Touching musical harmony, whether by instrument or by voice, it being but of high and low in sounds a due proportionable disposition, such notwithstanding is the force thereof, and so pleasing effects it hath in that very part of man which is most divine, that some have been thereby induced to think that the soul itself by nature is, or hath in it, harmony; a thing which delighteth all ages, and beseemeth all states; a thing as seasonable in grief as in joy; as decent reing added unto actions of greatest weight and solemnity, as being used when men most sequester themselves from action. The reason hereof is an admirable facility which music hath to express and represent to the mind, more inwardly than any other sensible mean, the very standing, rising and falling, the very steps and inflections every way, the turns and varieties of all passions where. unto the mind is subject; yca, so to imitate them, that, whether it resemble unto us the same state wherein our minds already are, or a clean contrary, we are not more contentedly by the one confirmed, than changed and led away by the other. In harmony, the very image and character even of virtue and vice is perceived, the mind delighted with their resemblances, and brought by having them often iterated into a love of the things themselves. For which cause there is nothing more contagious and pestilent than some kinds of harmony; than some, nothing more strong and potent unto good.
SACKVILLE was the herald of that splendour in which Elizabeth's glorious reign was destined to close. He was born in 1536, at Buckhurst in Sussex, the seat of his ancestors. His father, Richard Sackville, had held high office in the Exchequer. Some home teaching, a few terms at Oxford, and a continuation of his course at Cambridge, where he graduated as M.A., prepared the way for his entrance upon the profession of the law and a statesman's life. While at college, his skill in verse-making gained him some little fame; and when entered at the Inner Temple, and regularly set down to the study of dry and dusty law books, he did not forget those flowery paths in which he had spent so many glad hours, but often stole from his graver studies to weave his darling stanzas.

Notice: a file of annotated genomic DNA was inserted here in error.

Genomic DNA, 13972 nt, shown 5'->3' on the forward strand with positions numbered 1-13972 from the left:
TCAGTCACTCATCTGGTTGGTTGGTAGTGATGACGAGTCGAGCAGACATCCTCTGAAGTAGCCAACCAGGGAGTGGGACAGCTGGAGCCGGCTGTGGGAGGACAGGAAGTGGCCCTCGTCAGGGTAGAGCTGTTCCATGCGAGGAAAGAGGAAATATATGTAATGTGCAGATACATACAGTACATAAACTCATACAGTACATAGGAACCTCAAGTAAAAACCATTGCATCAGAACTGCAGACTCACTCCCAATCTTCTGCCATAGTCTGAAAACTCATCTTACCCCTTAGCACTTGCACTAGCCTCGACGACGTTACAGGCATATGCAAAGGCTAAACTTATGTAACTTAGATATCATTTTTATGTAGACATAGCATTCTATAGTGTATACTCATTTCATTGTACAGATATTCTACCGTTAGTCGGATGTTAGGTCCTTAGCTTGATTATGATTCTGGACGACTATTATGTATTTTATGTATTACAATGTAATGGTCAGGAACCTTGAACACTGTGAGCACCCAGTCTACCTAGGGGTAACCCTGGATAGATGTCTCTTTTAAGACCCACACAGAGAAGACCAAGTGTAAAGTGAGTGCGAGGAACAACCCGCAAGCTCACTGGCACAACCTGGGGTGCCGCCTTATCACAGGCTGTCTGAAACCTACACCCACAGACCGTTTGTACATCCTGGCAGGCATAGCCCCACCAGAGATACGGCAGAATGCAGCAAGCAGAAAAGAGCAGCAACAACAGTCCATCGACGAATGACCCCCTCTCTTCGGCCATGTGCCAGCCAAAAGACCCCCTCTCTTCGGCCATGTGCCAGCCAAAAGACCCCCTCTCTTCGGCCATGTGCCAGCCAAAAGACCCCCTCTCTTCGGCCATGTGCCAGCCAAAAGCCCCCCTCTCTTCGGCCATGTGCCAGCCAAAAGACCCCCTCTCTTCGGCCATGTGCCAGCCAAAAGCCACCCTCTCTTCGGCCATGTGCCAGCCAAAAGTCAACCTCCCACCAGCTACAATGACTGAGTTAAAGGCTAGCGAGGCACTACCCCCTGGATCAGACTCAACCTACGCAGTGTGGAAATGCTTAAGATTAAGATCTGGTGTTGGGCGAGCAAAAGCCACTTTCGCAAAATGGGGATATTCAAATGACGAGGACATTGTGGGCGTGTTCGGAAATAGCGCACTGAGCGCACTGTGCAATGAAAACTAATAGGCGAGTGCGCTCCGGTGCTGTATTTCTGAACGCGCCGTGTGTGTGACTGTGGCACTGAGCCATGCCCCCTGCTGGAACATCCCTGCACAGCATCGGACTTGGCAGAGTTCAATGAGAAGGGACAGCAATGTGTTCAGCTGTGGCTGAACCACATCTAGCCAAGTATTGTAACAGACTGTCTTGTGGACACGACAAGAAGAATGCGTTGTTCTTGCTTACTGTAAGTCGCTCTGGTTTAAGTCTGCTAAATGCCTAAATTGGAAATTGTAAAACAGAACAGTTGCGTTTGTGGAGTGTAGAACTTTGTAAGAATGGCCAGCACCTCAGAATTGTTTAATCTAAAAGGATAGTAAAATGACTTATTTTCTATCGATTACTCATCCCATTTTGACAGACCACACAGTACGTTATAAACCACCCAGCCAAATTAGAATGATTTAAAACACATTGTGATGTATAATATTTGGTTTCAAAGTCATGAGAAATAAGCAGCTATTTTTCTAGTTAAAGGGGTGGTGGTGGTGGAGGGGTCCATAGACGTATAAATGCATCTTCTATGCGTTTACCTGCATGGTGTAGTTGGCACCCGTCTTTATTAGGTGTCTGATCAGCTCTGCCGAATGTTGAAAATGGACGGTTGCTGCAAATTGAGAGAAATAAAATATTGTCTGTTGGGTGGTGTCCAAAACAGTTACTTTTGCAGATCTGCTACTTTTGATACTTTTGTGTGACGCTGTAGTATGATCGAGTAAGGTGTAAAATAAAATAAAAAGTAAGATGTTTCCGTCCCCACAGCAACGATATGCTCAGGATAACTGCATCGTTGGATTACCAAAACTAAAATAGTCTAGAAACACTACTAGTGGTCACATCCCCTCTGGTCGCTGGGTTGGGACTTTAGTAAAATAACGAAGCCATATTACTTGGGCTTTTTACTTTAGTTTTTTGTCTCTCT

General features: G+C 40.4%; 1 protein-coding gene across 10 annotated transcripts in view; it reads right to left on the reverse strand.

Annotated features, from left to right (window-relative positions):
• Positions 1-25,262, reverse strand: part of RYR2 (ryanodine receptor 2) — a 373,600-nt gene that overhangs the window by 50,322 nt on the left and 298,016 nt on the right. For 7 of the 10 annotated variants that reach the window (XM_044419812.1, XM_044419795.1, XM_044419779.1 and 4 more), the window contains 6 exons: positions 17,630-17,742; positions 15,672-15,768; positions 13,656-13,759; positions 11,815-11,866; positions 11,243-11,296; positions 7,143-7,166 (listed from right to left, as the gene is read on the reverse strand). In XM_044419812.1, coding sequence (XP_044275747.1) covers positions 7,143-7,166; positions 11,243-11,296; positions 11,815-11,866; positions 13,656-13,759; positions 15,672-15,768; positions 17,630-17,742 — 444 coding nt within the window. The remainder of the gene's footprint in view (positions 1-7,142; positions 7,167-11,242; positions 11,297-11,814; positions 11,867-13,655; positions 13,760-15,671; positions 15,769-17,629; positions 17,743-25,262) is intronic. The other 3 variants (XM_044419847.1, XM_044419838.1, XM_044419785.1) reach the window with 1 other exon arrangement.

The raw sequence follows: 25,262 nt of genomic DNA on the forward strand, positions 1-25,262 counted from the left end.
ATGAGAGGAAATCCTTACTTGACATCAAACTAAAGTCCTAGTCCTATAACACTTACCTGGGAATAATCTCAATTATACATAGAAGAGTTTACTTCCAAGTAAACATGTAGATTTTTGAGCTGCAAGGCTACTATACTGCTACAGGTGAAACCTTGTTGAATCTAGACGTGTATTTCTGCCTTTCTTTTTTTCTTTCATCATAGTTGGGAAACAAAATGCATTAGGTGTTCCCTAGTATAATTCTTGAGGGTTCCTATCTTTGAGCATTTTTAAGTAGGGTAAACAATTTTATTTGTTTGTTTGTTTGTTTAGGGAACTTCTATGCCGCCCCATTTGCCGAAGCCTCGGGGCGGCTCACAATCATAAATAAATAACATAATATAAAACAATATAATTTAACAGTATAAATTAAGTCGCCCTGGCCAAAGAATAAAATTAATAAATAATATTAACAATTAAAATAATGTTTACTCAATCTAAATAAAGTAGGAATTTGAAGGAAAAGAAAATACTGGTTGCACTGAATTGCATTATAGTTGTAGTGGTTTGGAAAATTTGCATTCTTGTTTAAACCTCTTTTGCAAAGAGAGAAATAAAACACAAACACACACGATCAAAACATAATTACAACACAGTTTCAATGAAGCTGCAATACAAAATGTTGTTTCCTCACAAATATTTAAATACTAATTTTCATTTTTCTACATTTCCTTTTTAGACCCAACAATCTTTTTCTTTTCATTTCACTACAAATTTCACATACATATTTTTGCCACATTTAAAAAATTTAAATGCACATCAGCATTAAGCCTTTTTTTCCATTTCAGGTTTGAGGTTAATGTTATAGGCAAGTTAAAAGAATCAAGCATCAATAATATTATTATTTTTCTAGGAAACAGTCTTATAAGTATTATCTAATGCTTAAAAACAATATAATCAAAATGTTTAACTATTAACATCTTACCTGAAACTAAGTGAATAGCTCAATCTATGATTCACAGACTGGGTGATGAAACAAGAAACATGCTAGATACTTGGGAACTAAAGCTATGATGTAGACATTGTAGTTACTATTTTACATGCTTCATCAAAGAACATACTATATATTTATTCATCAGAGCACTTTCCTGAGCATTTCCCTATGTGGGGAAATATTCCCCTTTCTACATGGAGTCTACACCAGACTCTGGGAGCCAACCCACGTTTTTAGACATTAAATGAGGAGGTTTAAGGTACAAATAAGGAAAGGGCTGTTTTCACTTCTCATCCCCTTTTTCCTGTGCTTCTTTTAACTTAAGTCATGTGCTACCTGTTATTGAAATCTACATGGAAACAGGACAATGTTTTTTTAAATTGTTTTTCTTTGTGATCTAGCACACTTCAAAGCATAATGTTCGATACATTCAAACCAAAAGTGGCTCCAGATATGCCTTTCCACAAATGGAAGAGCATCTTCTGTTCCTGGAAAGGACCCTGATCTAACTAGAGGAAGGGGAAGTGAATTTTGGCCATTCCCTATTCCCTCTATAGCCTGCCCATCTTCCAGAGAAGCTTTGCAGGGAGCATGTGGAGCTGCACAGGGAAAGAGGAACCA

With his political career we have here little to do, and a few notes of it must therefore suffice. Created Lord Buckhurst in 1566 by Elizabeth, he laid aside his literary pursuits and gave himself up to the toils of statesmanship. Twice he crossed the seas as ambassador. He was selected, on account of his gentle manner and address, to tell her doom to the wretched woman who once was Queen of Scotland. And, in a later year, he sat as Lord Steward, presiding over those brother peers who were appointed to try the unhappy Essex. The dislike of Leicester clouded his fortunes, and cast him into prison; but when in 1588 death freed him from this foe, he regained the royal favour. He reached the pinnacle of his greatness in 1598, upon the death of Lord Burleigh, when he became Lord High Treasurer of England
THE POETRY OF SACKVILLE.
This great office he continued to hold until he died in 1608, at a good old age. Elizabeth and James, unlike in almost everything else, agreed in appreciating the services of this great and gifted man.
While still a student in the Temple, he had joined Thomas Norton in writing a play then called Gorboduc, which was acted before Elizabeth at Whitehall by a company of his fellow-students of the Inner Te ple, as part of the Christmas revels of 1561. This was the first English tragedy, so far as is known. It resembles the later tragedies in having five acts, of which probably Norton wrote three, and Sackville the last two; but it differs from them in the use of that very prosy and unnatural excrescence of the ancient plays, called the Chorus. Every act of Gorboduc, or Ferrex and Porrex as the authors called it in the revised edition of 1571, is closed with an ode in long-lined stanzas, filled, as was the old Greek chorus, with moral reflections on the various scenes. The plot of this play was founded on a bloody story of ancient British history.
But a greater work than Gorboduc adorns the memory of Sackville. During the last years of Mary, which might well be called gloomy, were it not for the fiery glare that tinges them red as if with martyrs' blood, he sketched out the design of a great poem, which was to be entitled The Mirrour of Magistrates, and was to embrace poetic histories of all the great Englishmen who had suffered remarkable disasters. The bulk of this work, which first appeared in 1559, was done by minor writers of the 1559 time; but the Induction and the Story of the Duke of Buckingham, contributed to the second edition in 1563, are from the powerful pen of Sackville. The “Induction” is a grand pictured allegory, which describes “ within the porch and jaws of hell ” Remorse, Dread, Revenge, and other terrible things, that are ever gnawing away at the root of our human life. It contains only a few hundred lines, and yet these are enough to place Sackville high on the list of British poets. As already hinted, these poems were the fruit of Sackville's early summer; the ripe luxuriance of his life was devoted to cares of the state, whose ample honours crowned his head when frosted with the touch of winter.